Abdullatif Al Shelash has had a career most real estate industry workers can only dream about. Now a board member of Saudi Home Loans, Sheikh Abdullatif Al Shelash is a former managing director of Dar Al Arkan, the largest developer in Saudi Arabia based on market value. According to mordorintelligence.com, the Saudi real estate market is expected to have a compound annual growth rate of more than 9.74% from now through 2027. Mordorintelligence.com also reports that Saudi Arabia’s residential market is rapidly increasing, with apartment values in Riyadh and Jeddah rising since 2021.
As published in its 2021 annual report, Saudi Home Loans has maintained high profit margins despite the slowdown in the general economic conditions due to the COVID-19 pandemic. Arabian Business reports that property prices in Riyadh are going up. Apartment prices have increased by 20% over the past year. A residential survey by global property consultancy firm Knight Frank also states that 60% of those renting in Saudi Arabia are looking to buy a home. Other Saudi real estate trends Knight Frank reports include 35% of tenants wanting to purchase a home in Riyadh, and the majority of first-time home buyers seeking apartments over villas.
“Overall, 84% of tenants say they will want to make a purchase in the next 12 months,” the Knight Frank survey says. “About 90% of those living with their parents have the strongest desire to buy their own home.”
Abdullatif Al Shelash Is Making Owning a Home a Saudi Reality
Abdullatif Al Shelash says he’s happy to help new home buyers make their first purchase a reality through Saudi Home Loans. “[Saudi Home Loans] helped in urbanization because many people could not afford to think of buying a house to live in the city, they were living in the suburbs,” Sheikh Abdullatif Al Shelash says. “So they moved into the city because of that ability of home loans and mortgages.”
Riyadh continues to be a hot real estate spot in Saudi Arabia. According to Knight Frank’s recent survey, buyers in Saudi Arabia have specific criteria when it comes to residential property purchases. About 48% want to live near a mosque, while 42% require living near a supermarket and 30% want to live near a shopping mall. The hip city attracts a young demographic: with 56% of Saudis there under the age of 35.
“Superior retail provision has become more important than ever before,” says Pedro Ribeiro, a retail advisory partner for Knight Frank. “Retail has evolved beyond a purely transactional process and is now intrinsically viewed as a combination of an experience, entertainment, wellness, and even education. Consumers are seeking memorable and valuable experiences and increasingly looking for such facilities near their homes.”
Saudi Arabian Homeownership on the Rise
Prince Mohammed bin Salman adds he’s pleased with the way Saudi Arabia is handling its housing challenges.
“We had a housing problem for 20 years that we could not resolve and the citizen was waiting to receive a loan or a housing subsidy for nearly 15 years,” bin Abdul told Al Arabiya news. “The level of housing did not increase. It was always between 40% to 50%. During the reign of King Abdullah, God rest his soul, about 250 billion riyals [about $66 billion] were allocated in 2011.”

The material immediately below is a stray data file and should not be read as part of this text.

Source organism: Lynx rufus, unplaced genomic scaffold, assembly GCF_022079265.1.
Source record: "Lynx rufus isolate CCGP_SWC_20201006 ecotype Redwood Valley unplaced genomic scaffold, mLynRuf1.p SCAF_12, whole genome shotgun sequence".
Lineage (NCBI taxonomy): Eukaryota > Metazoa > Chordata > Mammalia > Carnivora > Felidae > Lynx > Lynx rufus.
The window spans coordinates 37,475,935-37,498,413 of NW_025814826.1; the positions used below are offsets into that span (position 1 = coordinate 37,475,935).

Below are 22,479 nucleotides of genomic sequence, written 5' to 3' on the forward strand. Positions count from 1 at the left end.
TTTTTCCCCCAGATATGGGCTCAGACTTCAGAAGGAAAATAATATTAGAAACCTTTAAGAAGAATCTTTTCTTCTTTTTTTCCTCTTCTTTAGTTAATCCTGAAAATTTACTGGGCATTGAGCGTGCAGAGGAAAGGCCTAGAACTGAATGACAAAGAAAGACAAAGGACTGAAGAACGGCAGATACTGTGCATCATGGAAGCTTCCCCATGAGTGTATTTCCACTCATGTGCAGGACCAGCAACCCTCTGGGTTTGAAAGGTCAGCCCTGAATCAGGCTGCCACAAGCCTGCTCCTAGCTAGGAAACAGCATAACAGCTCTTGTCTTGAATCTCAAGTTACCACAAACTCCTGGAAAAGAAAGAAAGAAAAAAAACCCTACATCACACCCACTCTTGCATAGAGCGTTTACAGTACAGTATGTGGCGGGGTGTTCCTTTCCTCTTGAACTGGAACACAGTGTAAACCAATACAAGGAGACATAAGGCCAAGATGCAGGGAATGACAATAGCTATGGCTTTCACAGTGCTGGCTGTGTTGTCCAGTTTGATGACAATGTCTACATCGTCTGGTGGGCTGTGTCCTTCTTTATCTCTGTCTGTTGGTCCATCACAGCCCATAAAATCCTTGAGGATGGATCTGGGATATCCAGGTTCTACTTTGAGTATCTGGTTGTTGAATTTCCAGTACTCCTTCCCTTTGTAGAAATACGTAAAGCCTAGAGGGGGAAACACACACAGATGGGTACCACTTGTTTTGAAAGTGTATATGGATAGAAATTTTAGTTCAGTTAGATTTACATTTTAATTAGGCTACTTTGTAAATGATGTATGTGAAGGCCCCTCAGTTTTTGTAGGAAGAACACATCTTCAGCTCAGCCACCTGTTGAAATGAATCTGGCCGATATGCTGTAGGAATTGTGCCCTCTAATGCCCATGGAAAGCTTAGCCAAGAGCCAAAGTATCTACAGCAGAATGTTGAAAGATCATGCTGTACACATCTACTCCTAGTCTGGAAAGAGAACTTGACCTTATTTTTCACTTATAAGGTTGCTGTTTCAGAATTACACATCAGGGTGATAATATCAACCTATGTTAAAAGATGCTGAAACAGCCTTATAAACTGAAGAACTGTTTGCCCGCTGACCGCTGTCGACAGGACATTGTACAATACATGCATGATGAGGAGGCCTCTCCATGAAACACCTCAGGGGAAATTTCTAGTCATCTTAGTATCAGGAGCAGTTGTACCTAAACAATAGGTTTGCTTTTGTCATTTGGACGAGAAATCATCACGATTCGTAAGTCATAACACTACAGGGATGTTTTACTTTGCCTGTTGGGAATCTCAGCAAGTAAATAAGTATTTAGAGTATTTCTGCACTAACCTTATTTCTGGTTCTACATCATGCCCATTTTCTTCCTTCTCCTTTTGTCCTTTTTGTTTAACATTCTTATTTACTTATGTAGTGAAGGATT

In 2015, out of 250 billion riyals, the prince says only 2 billion were dispersed. It wasn’t utilized and the Ministry of Housing couldn’t transfer them into existing projects because the state’s situation was relatively weak.
“The ministries were scattered. There isn’t a public policy. So the Ministry of Housing could not succeed without having a general policy for the state in coordination with the municipalities, the Central Bank, the Ministry of Finance for enacting legislation and the private sector,” bin Abdul says. “So this 250 billion was returned to the treasury and an annual budget was dispersed. But the outcome was that the percentage of housing increased from 47% to 60% within four years and this was quite an indicator showing where we are heading.”
Companies such as Abdullatif Al Shelash’s Saudi Home Loans is a part of that push in the right direction. In allegiance to the prince, Saudi Home Loans is committed to building a better Saudi Arabia and fulfilling the goals and dreams of its citizens.
“I am a kinetic leader who is in touch with the people and the market,” Abdullatif Al Shelash says.
Saudi Home Loans Recently Went Public
Listing 30% of the company’s shares in the Saudi Stock Exchange, or Tadawul, also boosted the company, according to Saudi Home Loans leaders and the Saudi Central Bank. The members of the Higher Sharia Authority board have continued to provide guidance and support to the growing company.
In its 2021 annual report of the board of directors, Saudi Home Loans revealed that the brand is continuing its mission of providing innovative residential and commercial real estate financing solutions and products under Islamic Sharia. Company leaders also say they’re utilizing the latest industry technology to ensure customer satisfaction and they’re working to improve financing credit portfolios, enlarge returns on assets through credit policies and diversification of its financing products, and reduce risks for clients. Saudi Home Loans says it’s also striving to improve the lives of those less fortunate in Saudi Arabia through its social responsibility program of renovating the homes of those who need it most.
Sheikh Abdullatif Al Shelash says he’s very involved in the promotion of the collaboration between the private and the public sector in the real estate industry. “I’m always meeting many of the governmental companies that have been established in Saudi in the last four to five years,” he says.
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